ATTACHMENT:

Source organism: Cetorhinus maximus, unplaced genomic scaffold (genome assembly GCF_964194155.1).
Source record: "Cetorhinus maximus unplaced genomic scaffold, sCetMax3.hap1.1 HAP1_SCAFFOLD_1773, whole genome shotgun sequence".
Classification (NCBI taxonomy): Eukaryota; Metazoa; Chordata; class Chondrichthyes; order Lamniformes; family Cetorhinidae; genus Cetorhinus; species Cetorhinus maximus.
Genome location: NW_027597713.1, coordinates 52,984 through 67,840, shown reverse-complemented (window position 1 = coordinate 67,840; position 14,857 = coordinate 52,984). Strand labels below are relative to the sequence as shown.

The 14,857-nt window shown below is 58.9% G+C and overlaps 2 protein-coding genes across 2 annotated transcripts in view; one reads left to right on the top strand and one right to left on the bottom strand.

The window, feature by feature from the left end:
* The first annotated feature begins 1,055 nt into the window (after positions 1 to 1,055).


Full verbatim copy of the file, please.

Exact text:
Source organism: Cetorhinus maximus, unplaced genomic scaffold (genome assembly GCF_964194155.1).
Source record: "Cetorhinus maximus unplaced genomic scaffold, sCetMax3.hap1.1 HAP1_SCAFFOLD_1773, whole genome shotgun sequence".
Classification (NCBI taxonomy): Eukaryota; Metazoa; Chordata; class Chondrichthyes; order Lamniformes; family Cetorhinidae; genus Cetorhinus; species Cetorhinus maximus.
Genome location: NW_027597713.1, coordinates 52,984 through 67,840, shown reverse-complemented (window position 1 = coordinate 67,840; position 14,857 = coordinate 52,984). Strand labels below are relative to the sequence as shown.

The 14,857-nt window shown below is 58.9% G+C and overlaps 2 protein-coding genes across 2 annotated transcripts in view; one reads left to right on the top strand and one right to left on the bottom strand.

The window, feature by feature from the left end:
* The first annotated feature begins 1,055 nt into the window (after positions 1 to 1,055).